Catholic displaced in 1948 to light torch for Israeli celebrations
JERUSALEM – Yossef Mtanes said it was not an easy decision to agree to be one of the symbolic torch lighters at the April 19 opening of Israel’s 62nd Independence Day celebrations.
An 82-year-old Maronite Catholic, Mtanes was born in the northern village of Biram, which was destroyed during Israel’s 1948 war of independence.
But Israel wanted to honor Mtanes for his actions as a 19-year-old, when he worked in the offices in the then-British-run refinery. When a riot broke out in November 1947, Mtanes hid his six Jewish co-workers, protecting them from injury and possible death.
Since then, he also has worked to ensure ethnic Jews and Arabs live peacefully together.
“I want to emphasize that it was not an easy decision to take, it was not comfortable,” said Mtanes, who today lives in Haifa, where he worked for more than 40 years and raised his six children. “It is not easy for me and the people of Biram. But I know it is a private honor for me personally and out of respect for me, for something I did before the establishment of the state.”
Mtanes said his deep religious faith has directed his actions throughout his life.
“I believe in God and I believe that it is forbidden to kill an innocent man,” he said. “What else could I have done? These were innocent people who had nothing to do with the violence going on outside. I am very proud that they have remembered me after 63 years and want to (show their respect) for me.”
On April 15, five days before the opening ceremony, Mtanes came to Jerusalem along with the other 13 other torch lighters. They were honored with a medal in a special lunch at the Knesset and took part in the dress rehearsal of the official independence ceremony.
His son, Kamil Mtanes, 52, said his father is a prominent member of the Maronite community in Israel and has been very active preserving its history.
“I am very proud to be the son of such a father,” he said. “He has always been a guiding light for us.”
Biram, Mtanes’ native village, was destroyed by fledgling Israeli forces after the residents left voluntarily when they were promised they would be able to return within a short time.
Although the Israeli Supreme Court has ruled that the villagers were wrongfully removed from their village and many successive Israeli governments have supported the return of Biram’s residents, no government has actually taken action to move the case forward.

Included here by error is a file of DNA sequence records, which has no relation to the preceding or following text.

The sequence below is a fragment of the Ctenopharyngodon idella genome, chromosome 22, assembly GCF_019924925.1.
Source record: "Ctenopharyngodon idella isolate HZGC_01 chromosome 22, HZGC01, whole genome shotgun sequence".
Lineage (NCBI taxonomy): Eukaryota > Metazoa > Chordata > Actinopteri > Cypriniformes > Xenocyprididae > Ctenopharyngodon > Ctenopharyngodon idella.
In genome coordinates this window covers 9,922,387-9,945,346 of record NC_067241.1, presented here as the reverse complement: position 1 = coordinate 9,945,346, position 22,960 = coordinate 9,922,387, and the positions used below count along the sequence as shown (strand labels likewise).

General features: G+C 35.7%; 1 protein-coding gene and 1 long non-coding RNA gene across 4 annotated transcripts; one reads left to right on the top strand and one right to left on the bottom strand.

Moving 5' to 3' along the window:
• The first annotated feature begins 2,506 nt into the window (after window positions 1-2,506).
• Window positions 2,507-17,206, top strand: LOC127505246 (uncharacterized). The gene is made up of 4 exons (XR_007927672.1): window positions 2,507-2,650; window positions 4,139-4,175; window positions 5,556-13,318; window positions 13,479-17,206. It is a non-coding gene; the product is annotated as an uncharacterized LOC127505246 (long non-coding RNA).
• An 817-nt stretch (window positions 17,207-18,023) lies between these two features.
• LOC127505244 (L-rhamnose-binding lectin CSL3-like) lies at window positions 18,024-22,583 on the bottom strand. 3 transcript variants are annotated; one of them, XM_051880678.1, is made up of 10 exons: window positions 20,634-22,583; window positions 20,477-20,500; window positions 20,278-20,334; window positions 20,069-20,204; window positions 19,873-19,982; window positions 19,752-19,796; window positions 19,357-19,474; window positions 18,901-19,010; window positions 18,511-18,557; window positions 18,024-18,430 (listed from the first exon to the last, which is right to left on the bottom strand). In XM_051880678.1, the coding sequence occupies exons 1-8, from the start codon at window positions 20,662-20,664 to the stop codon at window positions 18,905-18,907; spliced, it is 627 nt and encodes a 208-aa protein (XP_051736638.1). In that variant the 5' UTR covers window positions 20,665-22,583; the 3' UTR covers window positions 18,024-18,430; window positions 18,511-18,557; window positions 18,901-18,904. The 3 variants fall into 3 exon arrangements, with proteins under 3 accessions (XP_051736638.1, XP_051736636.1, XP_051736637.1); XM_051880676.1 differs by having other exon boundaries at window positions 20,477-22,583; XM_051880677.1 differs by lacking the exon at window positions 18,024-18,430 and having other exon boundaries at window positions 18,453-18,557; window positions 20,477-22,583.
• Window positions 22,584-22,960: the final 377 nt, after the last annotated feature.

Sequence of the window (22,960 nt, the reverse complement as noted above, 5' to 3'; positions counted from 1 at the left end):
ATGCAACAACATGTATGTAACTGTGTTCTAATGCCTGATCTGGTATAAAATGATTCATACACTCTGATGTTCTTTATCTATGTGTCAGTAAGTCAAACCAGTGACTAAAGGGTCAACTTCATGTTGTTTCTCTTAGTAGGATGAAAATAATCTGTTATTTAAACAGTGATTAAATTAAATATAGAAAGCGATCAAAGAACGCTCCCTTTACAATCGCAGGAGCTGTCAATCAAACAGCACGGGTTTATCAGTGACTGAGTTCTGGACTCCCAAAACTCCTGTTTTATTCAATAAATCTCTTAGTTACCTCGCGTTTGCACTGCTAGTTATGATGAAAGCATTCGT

In Haifa, Mtanes has seen the fruits of his co-existence work in the shape of numerous projects, including the annual winter Festival of Festivals, which attracts tens of thousands of visitors to the mostly Arab neighborhood of Wadi Nisnas, where years before Jews were afraid to enter.
But yet, he said, he cannot be optimistic about the future of the country or region.
“In Haifa (co-existence) is working but not so much so in the rest of the country,” he said. “From what I hear in the streets I am pessimistic. People are always talking about peace, but there is no peace. The way the situation is today I am afraid there will be a disaster in all of the Middle East. Now everybody has missiles and the borders are irrelevant.
“Who knows where we are headed. Only God knows,” he added. “And I trust in him.”
He said that while Arab citizens of Israel are afforded social services similar to those offered Jewish citizens, work still needs to be done to assure equal treatment in other areas such as education and employment.
One place where Arab citizens have excelled, he said, is the health care field.
“I live in this country and it does help us with social rights such as health insurance and national social security … and I never dreamed that the hospitals would be staffed by Arabs,” he said. “I see on television how Arabs in Arab countries live, and we here have a higher quality of life, but still it is difficult … still there are things which can be improved.”
As he talked about the present and the future, Mtanes remembered his past, and he mused that at least the church and cemetery in Biram were left intact and refugees were permitted to visit the church for weddings and religious ceremonies.
“I already know where I will be in the end. I will return (to Biram); at least the dead are allowed to return,” he said.